TC TO JANE WELSH CARLYLE ; 23 September 1856; DOI: 10.1215/lt-18560923-TC-JWC-01; CL 31: 234-236
TC TO JANE WELSH CARLYLE
Kinloch Luichart, 23 Septr / 1856—
Well, thank Heaven I hear of you at last! The man, yesterday too, at first denied, “No Letters for you, Sir”; and I had three minutes of sceptical suspense, till he did produce the article. You have no idea how glad I am to hear of you on any terms. You, for your share, take it very lightly indeed; and by way of excuse for yourself set to criticcing1 my three Notes, and the wide spaces left between the lines! One line, with half a mile on each side of it, would to me have been a godsend. Indeed all that second part of your Letter is far less pleasant to me than the first; it is wholly grounded in misknowledge or in deep ignorance of the circumstances; and deserves for answer—no farther details, credible or incredible, about these Highland matters till we meet. There is for you! But you are a good body too for all your petulances; and I am right glad to know you safe where you are.
What you say about the regal vehicle to London from Edinr is mostly right; and I have settled that it must be the way you want. On Wednesday week, namely, I come on to Scotsbrig, you stay still: it is about the same distance from Edinr by the Carlisle route; and the preliminary 80 miles fall rather to me than to you. So let it be settled. Lady A., whose kind intentions and endeavours cannot be questioned, seems particularly anxious we should both profit by their Edinr conveyance; and her maid has brot me the enclosed Note this morning tho' I stated expressly last night that it was settled otherwise; nay just now Lord A. opens the door to ask the question again before writing, to which as before my answer is No with thanks. What pleasure or profit they could get from it, is not apparent. But, any way, we have to stand by the above decision; which I think, and see that you think, the best for various reasons.— I get to Inverness on Monday next, then (dry so far); Tuesday an 100 ugly miles beginning 6 a.m. on the outside of a coach to Dunkeld, where the Lordships (coach and four) join Rous and me: Wednesday to Edinr by rail, and I take the Caledonian, same train as yours was, and am at Scotsbrig that night at the hour you know,—if all prosper. If you are there, well and best; if not, I could come to pick you up at the Gill next day (Thursday) from Thornhill or Dumfries:—and I think we should aim to be home at Chelsea on Saturday night. This is the whole program.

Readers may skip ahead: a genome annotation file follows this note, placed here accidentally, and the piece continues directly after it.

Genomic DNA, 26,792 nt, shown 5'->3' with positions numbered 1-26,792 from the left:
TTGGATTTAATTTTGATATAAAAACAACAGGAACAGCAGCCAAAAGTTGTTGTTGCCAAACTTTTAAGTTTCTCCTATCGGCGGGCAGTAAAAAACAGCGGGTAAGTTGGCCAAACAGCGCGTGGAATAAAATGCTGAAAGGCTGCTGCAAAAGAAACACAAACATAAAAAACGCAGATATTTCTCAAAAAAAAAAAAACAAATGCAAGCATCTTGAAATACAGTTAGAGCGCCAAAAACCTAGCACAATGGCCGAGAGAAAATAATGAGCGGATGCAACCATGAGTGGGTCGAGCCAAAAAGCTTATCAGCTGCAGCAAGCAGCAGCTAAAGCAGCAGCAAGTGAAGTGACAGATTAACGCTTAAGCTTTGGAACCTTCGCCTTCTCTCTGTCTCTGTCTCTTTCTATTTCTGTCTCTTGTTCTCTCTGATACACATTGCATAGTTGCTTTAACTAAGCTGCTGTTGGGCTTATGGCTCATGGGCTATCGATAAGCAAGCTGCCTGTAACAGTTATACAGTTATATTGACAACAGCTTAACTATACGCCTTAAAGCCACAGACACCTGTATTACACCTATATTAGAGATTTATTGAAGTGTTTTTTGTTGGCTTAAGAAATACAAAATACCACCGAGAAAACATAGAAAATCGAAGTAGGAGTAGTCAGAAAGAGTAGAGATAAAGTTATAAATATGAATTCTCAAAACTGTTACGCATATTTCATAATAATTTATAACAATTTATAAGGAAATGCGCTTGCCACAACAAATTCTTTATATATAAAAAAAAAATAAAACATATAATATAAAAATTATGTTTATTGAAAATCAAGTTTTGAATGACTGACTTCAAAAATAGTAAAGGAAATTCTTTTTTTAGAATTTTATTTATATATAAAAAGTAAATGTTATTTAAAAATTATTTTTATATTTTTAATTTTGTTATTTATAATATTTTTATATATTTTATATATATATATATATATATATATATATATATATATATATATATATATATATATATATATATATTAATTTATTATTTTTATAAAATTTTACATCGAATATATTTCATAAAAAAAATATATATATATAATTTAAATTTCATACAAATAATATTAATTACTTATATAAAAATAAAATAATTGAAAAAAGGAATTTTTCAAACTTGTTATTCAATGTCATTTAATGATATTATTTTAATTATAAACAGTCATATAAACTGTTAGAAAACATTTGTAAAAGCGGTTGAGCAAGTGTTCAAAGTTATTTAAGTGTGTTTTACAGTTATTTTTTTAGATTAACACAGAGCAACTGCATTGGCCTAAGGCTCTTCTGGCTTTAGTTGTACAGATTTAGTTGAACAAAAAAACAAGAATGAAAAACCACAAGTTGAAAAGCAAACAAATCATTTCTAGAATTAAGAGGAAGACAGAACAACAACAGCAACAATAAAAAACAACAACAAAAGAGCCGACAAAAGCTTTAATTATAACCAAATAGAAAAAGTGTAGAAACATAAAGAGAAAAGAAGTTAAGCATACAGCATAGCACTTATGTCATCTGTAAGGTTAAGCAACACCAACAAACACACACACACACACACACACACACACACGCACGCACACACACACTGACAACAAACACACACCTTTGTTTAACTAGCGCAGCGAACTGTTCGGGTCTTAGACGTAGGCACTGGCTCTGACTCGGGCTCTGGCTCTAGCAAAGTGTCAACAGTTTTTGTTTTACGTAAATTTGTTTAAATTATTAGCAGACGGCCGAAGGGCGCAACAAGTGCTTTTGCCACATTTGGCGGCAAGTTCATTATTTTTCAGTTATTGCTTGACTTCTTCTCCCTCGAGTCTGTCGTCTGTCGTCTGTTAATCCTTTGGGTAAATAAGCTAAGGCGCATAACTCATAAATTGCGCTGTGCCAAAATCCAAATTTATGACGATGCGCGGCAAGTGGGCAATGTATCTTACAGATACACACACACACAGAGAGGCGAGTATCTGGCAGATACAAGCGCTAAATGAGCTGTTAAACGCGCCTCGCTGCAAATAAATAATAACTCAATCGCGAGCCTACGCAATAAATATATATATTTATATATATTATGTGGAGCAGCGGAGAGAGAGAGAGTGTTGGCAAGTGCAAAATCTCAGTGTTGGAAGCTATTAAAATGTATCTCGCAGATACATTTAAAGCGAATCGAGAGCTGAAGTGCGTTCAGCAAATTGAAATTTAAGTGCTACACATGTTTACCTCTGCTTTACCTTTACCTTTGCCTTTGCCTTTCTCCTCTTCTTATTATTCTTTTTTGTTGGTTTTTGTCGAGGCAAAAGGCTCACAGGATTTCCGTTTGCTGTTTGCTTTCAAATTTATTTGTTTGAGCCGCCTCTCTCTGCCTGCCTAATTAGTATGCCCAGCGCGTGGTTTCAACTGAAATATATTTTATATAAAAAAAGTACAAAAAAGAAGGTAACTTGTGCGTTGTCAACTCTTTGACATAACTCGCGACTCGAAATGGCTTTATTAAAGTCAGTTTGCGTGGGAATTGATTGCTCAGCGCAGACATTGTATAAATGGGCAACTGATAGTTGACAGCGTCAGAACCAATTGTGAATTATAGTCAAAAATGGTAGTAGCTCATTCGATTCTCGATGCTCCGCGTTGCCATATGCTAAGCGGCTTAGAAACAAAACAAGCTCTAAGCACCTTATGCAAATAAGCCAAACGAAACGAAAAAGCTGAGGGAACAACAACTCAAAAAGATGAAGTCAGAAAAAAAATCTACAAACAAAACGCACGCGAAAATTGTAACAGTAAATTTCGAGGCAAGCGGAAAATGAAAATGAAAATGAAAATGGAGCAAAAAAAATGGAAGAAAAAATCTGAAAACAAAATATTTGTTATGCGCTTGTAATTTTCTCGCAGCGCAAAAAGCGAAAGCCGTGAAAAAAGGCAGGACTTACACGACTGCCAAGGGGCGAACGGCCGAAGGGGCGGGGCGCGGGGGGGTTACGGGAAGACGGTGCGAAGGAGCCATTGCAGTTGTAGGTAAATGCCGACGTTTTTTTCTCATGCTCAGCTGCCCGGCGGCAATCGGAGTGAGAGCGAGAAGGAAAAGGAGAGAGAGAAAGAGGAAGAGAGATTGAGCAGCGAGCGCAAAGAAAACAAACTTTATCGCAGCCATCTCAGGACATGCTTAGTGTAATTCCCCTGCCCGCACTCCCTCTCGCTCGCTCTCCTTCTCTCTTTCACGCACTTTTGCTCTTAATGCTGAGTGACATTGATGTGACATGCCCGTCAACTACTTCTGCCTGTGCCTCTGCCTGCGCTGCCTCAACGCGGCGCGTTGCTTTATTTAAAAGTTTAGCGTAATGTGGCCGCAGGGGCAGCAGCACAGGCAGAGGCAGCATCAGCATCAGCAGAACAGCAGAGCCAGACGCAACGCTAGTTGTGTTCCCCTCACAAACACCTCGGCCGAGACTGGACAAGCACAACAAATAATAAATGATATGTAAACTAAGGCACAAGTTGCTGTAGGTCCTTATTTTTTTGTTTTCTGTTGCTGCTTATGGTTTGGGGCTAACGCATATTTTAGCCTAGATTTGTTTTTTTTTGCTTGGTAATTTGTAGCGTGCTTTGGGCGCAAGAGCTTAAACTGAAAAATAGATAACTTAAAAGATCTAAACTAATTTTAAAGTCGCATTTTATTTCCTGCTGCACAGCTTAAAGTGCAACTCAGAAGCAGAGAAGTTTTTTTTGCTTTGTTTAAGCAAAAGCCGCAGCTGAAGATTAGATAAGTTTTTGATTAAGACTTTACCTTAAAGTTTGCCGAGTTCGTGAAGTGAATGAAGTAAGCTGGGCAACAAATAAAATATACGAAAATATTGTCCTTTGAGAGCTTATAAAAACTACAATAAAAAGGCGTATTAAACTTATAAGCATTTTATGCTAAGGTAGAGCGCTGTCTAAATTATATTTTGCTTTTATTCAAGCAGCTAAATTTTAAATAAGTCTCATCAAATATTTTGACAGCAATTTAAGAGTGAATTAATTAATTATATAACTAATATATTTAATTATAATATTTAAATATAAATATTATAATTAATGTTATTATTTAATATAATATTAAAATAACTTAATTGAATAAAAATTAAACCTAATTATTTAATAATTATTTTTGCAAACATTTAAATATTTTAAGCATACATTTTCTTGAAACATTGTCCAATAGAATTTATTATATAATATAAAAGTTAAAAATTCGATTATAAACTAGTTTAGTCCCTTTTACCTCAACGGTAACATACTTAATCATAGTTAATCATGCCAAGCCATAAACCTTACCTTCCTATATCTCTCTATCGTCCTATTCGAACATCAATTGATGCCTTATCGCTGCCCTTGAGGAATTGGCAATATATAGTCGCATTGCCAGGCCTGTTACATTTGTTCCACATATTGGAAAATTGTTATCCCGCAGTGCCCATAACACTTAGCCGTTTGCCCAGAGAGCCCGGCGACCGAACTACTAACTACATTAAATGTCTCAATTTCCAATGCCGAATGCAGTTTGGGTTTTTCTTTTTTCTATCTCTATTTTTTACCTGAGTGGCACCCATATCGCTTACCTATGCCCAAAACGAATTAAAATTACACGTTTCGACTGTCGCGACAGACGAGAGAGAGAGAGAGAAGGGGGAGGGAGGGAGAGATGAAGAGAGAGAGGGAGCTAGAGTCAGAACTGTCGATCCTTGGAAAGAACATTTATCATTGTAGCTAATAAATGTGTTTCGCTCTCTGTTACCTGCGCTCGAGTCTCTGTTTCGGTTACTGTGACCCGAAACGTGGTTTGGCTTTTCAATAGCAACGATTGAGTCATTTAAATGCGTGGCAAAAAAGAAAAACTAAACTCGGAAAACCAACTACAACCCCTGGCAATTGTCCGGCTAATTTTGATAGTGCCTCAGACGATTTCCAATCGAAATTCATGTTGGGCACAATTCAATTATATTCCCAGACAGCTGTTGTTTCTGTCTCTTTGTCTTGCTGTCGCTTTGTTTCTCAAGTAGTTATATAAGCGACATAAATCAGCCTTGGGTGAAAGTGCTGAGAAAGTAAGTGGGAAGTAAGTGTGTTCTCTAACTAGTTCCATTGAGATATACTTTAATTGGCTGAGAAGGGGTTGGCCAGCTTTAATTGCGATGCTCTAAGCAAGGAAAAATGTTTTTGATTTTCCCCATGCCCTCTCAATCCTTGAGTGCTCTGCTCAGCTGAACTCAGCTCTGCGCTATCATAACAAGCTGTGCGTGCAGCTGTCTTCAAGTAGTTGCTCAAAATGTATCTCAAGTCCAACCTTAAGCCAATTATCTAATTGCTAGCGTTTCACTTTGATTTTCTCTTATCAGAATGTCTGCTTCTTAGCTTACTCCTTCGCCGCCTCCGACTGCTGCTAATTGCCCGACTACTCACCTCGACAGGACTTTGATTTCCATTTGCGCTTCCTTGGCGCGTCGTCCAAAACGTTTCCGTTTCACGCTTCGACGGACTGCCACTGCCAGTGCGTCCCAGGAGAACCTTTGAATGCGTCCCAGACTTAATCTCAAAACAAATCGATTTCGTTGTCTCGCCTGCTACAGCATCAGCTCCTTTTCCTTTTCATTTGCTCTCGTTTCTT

I find it a pity you took Isabella's notion, & went to Annan instead of Cummertrees. It would really have been easier for all parties; and poor Mary wd have been charmed by the visit; which she had well deserved, poor soul, by her fidelity to you and by a kindness without limit to your helpmate in late weeks. However, you perhaps have done that visit since, or will do it. A word to Scotsbrig will bring the Gig any whither at any time; and there are two trains from Thornhill both early enough. Nor will you forget Dumfries.2
I have to write to Ellice; refusing a Glen Quoich visit,—gunroom Kinnear (a goodnatured smoking soul, not witht sense tho' a snob) accepts. John saw Nero well and merry at London. Grateful regards to Dr. R. and Mrs.— God bless you ever; and bring us to meet on Wedy, if it may be!
P.S. Saturday is your last day for a Letter hither. Sum £5 safe and welcome; it will do no ill at least.—
The rain continues; wild howling storms, shower after shower: twice half a day of extreme brightness; indeed the Hills, if one wanted “Pictorial effects” (whh I do not) are beautiful in the worst rains.—Today we have (and had last night) an Inverness Lawyer,—kind of cross between Spedding and Arbuckle;4—poor Ld A. has got a lawsuit about boundaries,5 to help matters!
I have nearly sprained my ancles (not quite), and will avoid the hillsides henceforth, and stick by the flat road. Tolerably well in health, tho' my Annandale cold still hangs by me.